The full repair and return to service of an arrester hook from an F/A-18 Hornet belonging to the Royal Australian Air Force proved these capabilities. The Department of Defence has invested substantially into developing the in-country LAD repair capability, RUAG’s most recent effort for rectifying the effects that impact, wear and corrosion have on Defence equipment.
LAD is an additive material technology (AMT) that rebuilds damaged metal surfaces. A high power laser beam creates a melt pool in the surface. Metal particles are injected into the melt pool, and fuse with the surface as the surface cools and solidifies. Overlapping passes build a 3D deposition structure, which can then be machined to the required shape. LAD is applicable to the repair of high strength metal components and structures.
Neil Matthews, senior manager for advanced technologies and engineering services, RUAG Australia, said, "Additive material technologies such as LAD are now critical to sustaining Defence’s equipment in the air, land and sea environments."
He points out further that "the long-term cost reductions are significant as the reliable repair of components lowers the overhead attributed to logistics and inventory".
As part of the LAD technology validation, in a real component repair situation, RUAG successfully repaired a high strength steel arrester hook from a RAAF F/A-18 Hornet. The hook had been previously identified as worn 'beyond safe limits', due to operational activities.
LAD technology restored the hook and ensured it met operational and design requirements. At the same time, the full repair significantly improved the component’s return-to-service time, as compared with the typical replacement options.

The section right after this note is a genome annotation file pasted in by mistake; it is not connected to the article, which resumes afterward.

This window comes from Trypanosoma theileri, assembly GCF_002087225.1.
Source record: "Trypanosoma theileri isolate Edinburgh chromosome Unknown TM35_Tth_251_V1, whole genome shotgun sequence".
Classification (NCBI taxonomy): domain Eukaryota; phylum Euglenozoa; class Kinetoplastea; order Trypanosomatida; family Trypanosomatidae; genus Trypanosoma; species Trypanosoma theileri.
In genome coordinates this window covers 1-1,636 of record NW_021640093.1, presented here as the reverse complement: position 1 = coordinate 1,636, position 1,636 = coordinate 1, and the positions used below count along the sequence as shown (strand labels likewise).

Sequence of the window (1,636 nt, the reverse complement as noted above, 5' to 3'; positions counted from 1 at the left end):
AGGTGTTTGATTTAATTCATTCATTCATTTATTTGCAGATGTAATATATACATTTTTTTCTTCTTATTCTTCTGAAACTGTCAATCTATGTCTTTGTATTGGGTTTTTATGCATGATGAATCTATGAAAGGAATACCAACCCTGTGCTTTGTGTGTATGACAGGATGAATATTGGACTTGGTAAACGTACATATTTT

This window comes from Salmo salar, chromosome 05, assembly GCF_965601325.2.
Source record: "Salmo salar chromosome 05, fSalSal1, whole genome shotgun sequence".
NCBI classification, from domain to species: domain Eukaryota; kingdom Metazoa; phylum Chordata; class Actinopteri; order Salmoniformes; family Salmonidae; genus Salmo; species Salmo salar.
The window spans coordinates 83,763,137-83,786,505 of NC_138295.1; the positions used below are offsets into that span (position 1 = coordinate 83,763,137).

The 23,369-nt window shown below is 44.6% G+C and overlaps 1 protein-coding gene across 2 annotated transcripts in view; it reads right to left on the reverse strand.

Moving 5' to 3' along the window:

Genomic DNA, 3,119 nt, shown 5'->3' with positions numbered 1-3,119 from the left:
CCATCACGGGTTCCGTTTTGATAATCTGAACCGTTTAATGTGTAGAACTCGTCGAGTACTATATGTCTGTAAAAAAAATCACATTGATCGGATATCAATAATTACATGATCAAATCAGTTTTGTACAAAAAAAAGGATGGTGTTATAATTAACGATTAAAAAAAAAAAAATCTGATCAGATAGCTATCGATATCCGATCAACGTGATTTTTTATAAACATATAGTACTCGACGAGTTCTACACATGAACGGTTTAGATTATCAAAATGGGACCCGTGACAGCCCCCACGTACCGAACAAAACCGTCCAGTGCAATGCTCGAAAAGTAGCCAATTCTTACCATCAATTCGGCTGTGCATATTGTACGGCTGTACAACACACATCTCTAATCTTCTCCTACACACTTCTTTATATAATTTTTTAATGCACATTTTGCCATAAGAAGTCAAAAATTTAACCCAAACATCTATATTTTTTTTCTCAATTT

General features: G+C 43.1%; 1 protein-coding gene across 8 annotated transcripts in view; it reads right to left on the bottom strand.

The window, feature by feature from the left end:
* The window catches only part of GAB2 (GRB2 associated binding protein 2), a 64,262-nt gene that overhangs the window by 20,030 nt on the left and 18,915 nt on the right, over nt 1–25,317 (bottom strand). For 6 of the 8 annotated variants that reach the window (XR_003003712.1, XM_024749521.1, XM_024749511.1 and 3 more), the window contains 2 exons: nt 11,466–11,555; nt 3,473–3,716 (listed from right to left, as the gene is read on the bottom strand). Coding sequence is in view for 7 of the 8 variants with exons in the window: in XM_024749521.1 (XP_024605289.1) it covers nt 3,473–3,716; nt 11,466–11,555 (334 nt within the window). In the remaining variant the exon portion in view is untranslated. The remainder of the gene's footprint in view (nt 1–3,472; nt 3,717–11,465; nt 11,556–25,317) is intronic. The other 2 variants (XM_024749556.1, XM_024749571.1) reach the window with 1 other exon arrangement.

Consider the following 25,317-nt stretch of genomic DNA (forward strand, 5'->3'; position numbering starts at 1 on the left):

"To date, the Australian Department of Defence and RUAG have recovered more than $6 million of Defence equipment using additive material technologies. Reliability and repeatability are the keys to fully leveraging AMT such as RUAG’s Laser Assisted Deposition and Supersonic Particle Deposition repair and recover capabilities. Adding AMT to repair capabilities is essential in view of the advanced materials and innovative manufacturing techniques used in building RAAF’s Joint Strike Fighter, for example," Khan Sharp, research leader for aerospace materials technologies, Defence Science and Technology Group (DSTG), explained.
RUAG Australia is a major industry research centre for the development and application of powder deposition technologies focusing on both supersonic particle deposition (SPD), sometimes referred to as cold spray, and LAD for defence applications.
"Defence and RUAG recognise the important contributions made by the Capability Acquisition and Sustainment Group, Defence Aviation Safety Authority, Defence Science and Technology Group, Defence Material Technology Centre, Monash University, Swinburne University and RMIT University," Sharp added.
These technologies offer a number of exciting and cost-effective outcomes, particularly in the areas of geometry restoration and corrosion protection. In addition, these technologies enable the restoration of corroded/damaged metallic components/structures to an acceptable level of structural integrity and functionality. RUAG Australia maintains and operates a fixed and mobile SPD capability as well as a fixed LAD capability.
RUAG develops and markets internationally sought-after technology applications in the fields of aerospace and defence for use on land, in the air and in space. Fifty-six per cent of RUAG’s products and services are destined for the civil market and 44 per cent for the military market. The group is headquartered in Bern (Switzerland). It has production sites in Switzerland and in 15 other countries in Europe, the US and Asia-Pacific.